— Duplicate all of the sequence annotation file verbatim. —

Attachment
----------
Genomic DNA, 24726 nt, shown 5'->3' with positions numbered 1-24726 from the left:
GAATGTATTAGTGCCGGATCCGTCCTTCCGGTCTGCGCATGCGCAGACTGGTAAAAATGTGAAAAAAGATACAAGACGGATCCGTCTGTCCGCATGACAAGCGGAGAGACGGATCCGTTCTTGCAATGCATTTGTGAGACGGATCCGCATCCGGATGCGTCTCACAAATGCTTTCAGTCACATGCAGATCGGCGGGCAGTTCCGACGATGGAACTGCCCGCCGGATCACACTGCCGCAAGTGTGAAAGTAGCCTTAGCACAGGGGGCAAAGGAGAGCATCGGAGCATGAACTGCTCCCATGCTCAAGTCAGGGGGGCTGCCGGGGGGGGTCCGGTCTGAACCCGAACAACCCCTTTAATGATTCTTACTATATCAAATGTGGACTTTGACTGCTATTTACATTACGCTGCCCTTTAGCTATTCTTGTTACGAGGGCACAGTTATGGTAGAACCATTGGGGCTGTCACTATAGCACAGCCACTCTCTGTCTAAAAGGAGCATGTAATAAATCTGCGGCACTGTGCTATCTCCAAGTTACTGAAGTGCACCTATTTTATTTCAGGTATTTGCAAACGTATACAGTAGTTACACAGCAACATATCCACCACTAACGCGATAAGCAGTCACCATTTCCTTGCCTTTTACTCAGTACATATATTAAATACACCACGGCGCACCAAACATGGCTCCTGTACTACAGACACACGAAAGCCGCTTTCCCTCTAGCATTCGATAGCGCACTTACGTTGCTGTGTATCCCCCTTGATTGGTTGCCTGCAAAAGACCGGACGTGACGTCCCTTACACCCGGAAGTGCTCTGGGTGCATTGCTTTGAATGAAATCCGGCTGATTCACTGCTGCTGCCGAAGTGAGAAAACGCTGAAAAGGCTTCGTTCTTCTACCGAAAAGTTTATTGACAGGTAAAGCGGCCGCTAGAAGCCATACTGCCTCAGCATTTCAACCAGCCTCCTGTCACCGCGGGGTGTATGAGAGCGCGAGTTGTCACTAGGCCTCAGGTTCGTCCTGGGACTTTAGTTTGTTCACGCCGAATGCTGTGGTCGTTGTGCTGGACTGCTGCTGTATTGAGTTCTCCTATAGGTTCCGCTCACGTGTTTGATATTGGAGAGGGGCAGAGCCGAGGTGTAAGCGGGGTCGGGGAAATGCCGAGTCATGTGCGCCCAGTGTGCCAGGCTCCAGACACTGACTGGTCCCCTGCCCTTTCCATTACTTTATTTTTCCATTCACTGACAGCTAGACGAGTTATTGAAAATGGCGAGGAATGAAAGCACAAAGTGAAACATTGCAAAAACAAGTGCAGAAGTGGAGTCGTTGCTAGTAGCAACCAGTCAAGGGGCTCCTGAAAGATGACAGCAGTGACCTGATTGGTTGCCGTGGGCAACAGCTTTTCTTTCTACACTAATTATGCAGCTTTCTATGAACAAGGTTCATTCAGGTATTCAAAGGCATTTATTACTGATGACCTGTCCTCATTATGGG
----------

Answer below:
Genomic DNA, 24726 nt, shown 5'->3' with positions numbered 1-24726 from the left:
GAATGTATTAGTGCCGGATCCGTCCTTCCGGTCTGCGCATGCGCAGACTGGTAAAAATGTGAAAAAAGATACAAGACGGATCCGTCTGTCCGCATGACAAGCGGAGAGACGGATCCGTTCTTGCAATGCATTTGTGAGACGGATCCGCATCCGGATGCGTCTCACAAATGCTTTCAGTCACATGCAGATCGGCGGGCAGTTCCGACGATGGAACTGCCCGCCGGATCACACTGCCGCAAGTGTGAAAGTAGCCTTAGCACAGGGGGCAAAGGAGAGCATCGGAGCATGAACTGCTCCCATGCTCAAGTCAGGGGGGCTGCCGGGGGGGGTCCGGTCTGAACCCGAACAACCCCTTTAATGATTCTTACTATATCAAATGTGGACTTTGACTGCTATTTACATTACGCTGCCCTTTAGCTATTCTTGTTACGAGGGCACAGTTATGGTAGAACCATTGGGGCTGTCACTATAGCACAGCCACTCTCTGTCTAAAAGGAGCATGTAATAAATCTGCGGCACTGTGCTATCTCCAAGTTACTGAAGTGCACCTATTTTATTTCAGGTATTTGCAAACGTATACAGTAGTTACACAGCAACATATCCACCACTAACGCGATAAGCAGTCACCATTTCCTTGCCTTTTACTCAGTACATATATTAAATACACCACGGCGCACCAAACATGGCTCCTGTACTACAGACACACGAAAGCCGCTTTCCCTCTAGCATTCGATAGCGCACTTACGTTGCTGTGTATCCCCCTTGATTGGTTGCCTGCAAAAGACCGGACGTGACGTCCCTTACACCCGGAAGTGCTCTGGGTGCATTGCTTTGAATGAAATCCGGCTGATTCACTGCTGCTGCCGAAGTGAGAAAACGCTGAAAAGGCTTCGTTCTTCTACCGAAAAGTTTATTGACAGGTAAAGCGGCCGCTAGAAGCCATACTGCCTCAGCATTTCAACCAGCCTCCTGTCACCGCGGGGTGTATGAGAGCGCGAGTTGTCACTAGGCCTCAGGTTCGTCCTGGGACTTTAGTTTGTTCACGCCGAATGCTGTGGTCGTTGTGCTGGACTGCTGCTGTATTGAGTTCTCCTATAGGTTCCGCTCACGTGTTTGATATTGGAGAGGGGCAGAGCCGAGGTGTAAGCGGGGTCGGGGAAATGCCGAGTCATGTGCGCCCAGTGTGCCAGGCTCCAGACACTGACTGGTCCCCTGCCCTTTCCATTACTTTATTTTTCCATTCACTGACAGCTAGACGAGTTATTGAAAATGGCGAGGAATGAAAGCACAAAGTGAAACATTGCAAAAACAAGTGCAGAAGTGGAGTCGTTGCTAGTAGCAACCAGTCAAGGGGCTCCTGAAAGATGACAGCAGTGACCTGATTGGTTGCCGTGGGCAACAGCTTTTCTTTCTACACTAATTATGCAGCTTTCTATGAACAAGGTTCATTCAGGTATTCAAAGGCATTTATTACTGATGACCTGTCCTCATTATGGG